Reacting to the Past
Reacting to the Past (RTTP) consists of elaborate games, set in the past, in which students are assigned roles informed by classic texts in the history of ideas. Class sessions are run entirely by students; instructors advise and guide students and grade their oral and written work. It seeks to draw students into the past, promote engagement with big ideas, and improve intellectual and academic skills. Pioneered in the late 1990s by Mark C. Carnes, Professor of History at Barnard College, the RTTP curriculum has been implemented by faculty at hundreds colleges and universities in the U.S. and abroad since dissemination began in 2001.
All of the games are set in the past, and thus might be regarded as history, but each game also explores multiple additional disciplines. Part of the intellectual appeal of RTTP is that it transcends disciplinary structures. In addition to games currently published in the RTTP Series by W. W. Norton, we seek to expand the curriculum by supporting faculty workshops and collaboration on new game designs that explore a variety of historical moments in the humanities and sciences.
RTTP was honored with the 2004 Theodore Hesburgh Award for pedagogical innovation. The project has received developmental support from the Carnegie Corporation of New York, Christian A. Johnson Endeavor Foundation, Spencer Foundation,National Science Foundation, Teagle Foundation, and FIPSE, U.S. Department of Education. RTTP has also been featured in Change magazine, the Chronicle Review, the New York Times, the Chronicle of Higher Education, the Christian Science Monitor; and elsewhere.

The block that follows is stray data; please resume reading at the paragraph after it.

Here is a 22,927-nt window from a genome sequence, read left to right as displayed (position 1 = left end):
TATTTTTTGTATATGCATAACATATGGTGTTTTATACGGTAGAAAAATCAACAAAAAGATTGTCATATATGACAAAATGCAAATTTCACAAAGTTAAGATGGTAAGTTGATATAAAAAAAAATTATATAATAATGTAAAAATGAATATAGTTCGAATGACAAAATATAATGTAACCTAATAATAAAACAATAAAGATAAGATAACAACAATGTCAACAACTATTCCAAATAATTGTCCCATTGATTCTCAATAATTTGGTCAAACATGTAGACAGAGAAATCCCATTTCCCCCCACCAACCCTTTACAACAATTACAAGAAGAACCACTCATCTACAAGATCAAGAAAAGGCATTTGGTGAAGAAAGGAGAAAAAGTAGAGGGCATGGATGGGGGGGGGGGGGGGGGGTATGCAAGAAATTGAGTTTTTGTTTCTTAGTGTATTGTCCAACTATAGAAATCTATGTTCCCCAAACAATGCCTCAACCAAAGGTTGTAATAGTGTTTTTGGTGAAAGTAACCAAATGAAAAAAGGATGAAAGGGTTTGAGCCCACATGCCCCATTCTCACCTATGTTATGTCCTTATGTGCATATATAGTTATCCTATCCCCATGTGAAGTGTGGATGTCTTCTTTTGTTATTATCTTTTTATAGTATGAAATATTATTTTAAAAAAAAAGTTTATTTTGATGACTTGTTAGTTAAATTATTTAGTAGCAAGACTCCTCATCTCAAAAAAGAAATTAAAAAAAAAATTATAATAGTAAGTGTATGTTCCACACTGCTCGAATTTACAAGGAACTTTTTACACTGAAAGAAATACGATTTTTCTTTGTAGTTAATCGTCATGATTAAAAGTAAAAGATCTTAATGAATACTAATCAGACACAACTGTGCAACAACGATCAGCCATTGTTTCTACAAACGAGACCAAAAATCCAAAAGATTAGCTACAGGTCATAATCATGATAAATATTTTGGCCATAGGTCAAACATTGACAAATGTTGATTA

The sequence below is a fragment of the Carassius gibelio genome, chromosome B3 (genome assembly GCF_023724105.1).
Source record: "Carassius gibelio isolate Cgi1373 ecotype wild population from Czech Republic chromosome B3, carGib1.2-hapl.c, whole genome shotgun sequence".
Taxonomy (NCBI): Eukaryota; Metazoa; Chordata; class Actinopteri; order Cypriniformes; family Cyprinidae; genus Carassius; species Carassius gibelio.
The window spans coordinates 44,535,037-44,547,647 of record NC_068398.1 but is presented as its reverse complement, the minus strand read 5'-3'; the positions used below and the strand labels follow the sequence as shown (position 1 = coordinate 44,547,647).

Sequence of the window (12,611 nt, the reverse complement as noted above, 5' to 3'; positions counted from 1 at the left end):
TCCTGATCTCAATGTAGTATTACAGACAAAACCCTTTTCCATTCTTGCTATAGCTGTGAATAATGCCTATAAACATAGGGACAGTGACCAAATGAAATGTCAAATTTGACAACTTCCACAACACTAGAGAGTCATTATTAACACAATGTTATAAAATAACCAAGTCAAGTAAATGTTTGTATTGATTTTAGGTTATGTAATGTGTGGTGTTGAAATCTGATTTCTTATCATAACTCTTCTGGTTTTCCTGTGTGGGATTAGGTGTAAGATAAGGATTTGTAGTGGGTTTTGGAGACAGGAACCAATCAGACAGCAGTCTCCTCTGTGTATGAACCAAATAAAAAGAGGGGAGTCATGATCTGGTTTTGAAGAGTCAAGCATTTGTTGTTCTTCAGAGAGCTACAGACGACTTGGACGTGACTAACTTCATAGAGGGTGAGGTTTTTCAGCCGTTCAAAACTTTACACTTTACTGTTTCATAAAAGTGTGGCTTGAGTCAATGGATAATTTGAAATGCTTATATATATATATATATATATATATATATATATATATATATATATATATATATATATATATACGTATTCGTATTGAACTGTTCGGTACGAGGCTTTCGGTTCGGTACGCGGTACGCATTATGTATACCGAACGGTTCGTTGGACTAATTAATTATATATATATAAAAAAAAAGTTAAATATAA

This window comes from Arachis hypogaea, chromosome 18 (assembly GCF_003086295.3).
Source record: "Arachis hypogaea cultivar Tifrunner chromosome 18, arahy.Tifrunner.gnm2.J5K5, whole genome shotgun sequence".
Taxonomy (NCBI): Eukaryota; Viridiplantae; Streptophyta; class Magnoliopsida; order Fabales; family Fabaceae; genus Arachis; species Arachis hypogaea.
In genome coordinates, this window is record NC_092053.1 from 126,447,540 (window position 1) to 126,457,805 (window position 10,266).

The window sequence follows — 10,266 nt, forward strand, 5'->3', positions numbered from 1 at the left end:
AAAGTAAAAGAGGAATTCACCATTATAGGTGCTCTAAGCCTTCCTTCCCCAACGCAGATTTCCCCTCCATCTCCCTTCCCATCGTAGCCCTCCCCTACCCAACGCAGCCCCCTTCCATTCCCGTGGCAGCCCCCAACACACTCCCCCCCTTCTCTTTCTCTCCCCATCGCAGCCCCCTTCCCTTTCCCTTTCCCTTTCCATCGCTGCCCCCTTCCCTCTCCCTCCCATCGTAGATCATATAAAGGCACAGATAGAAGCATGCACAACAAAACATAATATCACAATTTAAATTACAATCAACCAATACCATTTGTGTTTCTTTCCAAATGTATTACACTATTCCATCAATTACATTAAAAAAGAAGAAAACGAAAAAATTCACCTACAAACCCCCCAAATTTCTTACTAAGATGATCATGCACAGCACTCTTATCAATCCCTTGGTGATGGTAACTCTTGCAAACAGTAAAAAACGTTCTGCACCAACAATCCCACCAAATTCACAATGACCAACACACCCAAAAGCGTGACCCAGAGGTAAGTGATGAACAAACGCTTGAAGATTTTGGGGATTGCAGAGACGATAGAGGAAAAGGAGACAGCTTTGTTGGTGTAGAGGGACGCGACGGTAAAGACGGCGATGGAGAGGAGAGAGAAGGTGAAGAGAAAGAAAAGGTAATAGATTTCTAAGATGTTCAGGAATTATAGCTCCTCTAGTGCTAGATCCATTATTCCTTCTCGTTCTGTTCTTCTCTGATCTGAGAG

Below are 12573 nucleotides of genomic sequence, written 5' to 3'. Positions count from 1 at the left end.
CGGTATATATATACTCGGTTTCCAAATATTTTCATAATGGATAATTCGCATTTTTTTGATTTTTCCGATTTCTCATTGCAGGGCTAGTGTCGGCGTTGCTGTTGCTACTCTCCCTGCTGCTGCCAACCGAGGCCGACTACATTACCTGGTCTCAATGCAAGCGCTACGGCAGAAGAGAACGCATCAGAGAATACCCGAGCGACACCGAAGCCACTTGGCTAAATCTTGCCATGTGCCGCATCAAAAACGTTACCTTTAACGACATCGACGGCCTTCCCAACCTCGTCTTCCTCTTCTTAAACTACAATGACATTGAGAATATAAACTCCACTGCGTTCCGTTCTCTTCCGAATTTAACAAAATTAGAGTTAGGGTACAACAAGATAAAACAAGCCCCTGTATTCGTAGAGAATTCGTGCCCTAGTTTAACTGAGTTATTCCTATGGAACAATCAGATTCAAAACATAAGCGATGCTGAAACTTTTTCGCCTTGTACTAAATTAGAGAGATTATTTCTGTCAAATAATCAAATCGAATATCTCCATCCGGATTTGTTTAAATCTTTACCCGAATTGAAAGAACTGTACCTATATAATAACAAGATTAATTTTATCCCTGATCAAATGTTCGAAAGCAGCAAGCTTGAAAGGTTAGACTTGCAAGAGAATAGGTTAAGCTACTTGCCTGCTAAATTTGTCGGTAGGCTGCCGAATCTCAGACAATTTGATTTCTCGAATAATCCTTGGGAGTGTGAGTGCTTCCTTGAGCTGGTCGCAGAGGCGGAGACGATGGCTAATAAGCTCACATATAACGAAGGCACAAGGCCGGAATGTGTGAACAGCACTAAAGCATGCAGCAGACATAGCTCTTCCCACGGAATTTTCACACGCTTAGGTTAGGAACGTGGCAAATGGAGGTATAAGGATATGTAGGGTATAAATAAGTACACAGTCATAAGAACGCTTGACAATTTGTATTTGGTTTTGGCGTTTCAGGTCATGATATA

The RTTP initiative is sustained by the Reacting Consortium (RC), an alliance of colleges, universities, and individual faculty committed to developing and publishing the Reacting to the Past series of role playing games for higher education. Through the main program office at Barnard, the Consortium provides programs for faculty development and curricular change, including a regular series of conferences and workshops, online instructor resources, and consulting services. For those interested in developing their own games, the Consortium also has an Editorial Board that provides guidance and oversight during the game development process from concept to official designation and publication.